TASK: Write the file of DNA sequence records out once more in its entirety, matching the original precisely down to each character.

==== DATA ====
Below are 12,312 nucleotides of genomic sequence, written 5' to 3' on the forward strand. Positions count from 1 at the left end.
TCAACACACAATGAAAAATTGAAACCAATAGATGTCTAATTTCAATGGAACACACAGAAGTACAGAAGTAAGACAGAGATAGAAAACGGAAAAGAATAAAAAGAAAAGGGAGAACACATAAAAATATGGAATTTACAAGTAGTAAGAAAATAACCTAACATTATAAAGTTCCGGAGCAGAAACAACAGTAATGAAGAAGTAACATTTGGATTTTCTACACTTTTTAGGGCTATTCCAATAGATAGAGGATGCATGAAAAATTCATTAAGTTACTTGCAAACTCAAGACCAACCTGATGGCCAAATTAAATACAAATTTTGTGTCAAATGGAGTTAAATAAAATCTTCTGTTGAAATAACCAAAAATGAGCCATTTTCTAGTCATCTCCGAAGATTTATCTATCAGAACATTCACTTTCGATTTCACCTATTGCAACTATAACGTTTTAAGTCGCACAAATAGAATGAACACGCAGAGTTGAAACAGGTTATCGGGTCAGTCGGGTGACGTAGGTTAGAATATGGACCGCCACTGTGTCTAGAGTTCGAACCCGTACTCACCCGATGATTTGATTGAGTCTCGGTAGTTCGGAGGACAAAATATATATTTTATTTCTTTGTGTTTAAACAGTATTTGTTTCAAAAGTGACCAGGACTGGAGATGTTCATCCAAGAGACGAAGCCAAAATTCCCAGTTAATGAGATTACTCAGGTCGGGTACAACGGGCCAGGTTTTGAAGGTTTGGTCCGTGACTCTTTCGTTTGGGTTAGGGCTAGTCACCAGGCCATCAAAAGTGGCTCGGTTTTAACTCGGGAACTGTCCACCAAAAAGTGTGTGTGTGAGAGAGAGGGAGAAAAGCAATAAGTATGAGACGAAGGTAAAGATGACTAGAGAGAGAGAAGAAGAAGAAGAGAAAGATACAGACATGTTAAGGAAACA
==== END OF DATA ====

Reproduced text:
Below are 12,312 nucleotides of genomic sequence, written 5' to 3' on the forward strand. Positions count from 1 at the left end.
TCAACACACAATGAAAAATTGAAACCAATAGATGTCTAATTTCAATGGAACACACAGAAGTACAGAAGTAAGACAGAGATAGAAAACGGAAAAGAATAAAAAGAAAAGGGAGAACACATAAAAATATGGAATTTACAAGTAGTAAGAAAATAACCTAACATTATAAAGTTCCGGAGCAGAAACAACAGTAATGAAGAAGTAACATTTGGATTTTCTACACTTTTTAGGGCTATTCCAATAGATAGAGGATGCATGAAAAATTCATTAAGTTACTTGCAAACTCAAGACCAACCTGATGGCCAAATTAAATACAAATTTTGTGTCAAATGGAGTTAAATAAAATCTTCTGTTGAAATAACCAAAAATGAGCCATTTTCTAGTCATCTCCGAAGATTTATCTATCAGAACATTCACTTTCGATTTCACCTATTGCAACTATAACGTTTTAAGTCGCACAAATAGAATGAACACGCAGAGTTGAAACAGGTTATCGGGTCAGTCGGGTGACGTAGGTTAGAATATGGACCGCCACTGTGTCTAGAGTTCGAACCCGTACTCACCCGATGATTTGATTGAGTCTCGGTAGTTCGGAGGACAAAATATATATTTTATTTCTTTGTGTTTAAACAGTATTTGTTTCAAAAGTGACCAGGACTGGAGATGTTCATCCAAGAGACGAAGCCAAAATTCCCAGTTAATGAGATTACTCAGGTCGGGTACAACGGGCCAGGTTTTGAAGGTTTGGTCCGTGACTCTTTCGTTTGGGTTAGGGCTAGTCACCAGGCCATCAAAAGTGGCTCGGTTTTAACTCGGGAACTGTCCACCAAAAAGTGTGTGTGTGAGAGAGAGGGAGAAAAGCAATAAGTATGAGACGAAGGTAAAGATGACTAGAGAGAGAGAAGAAGAAGAAGAGAAAGATACAGACATGTTAAGGAAACA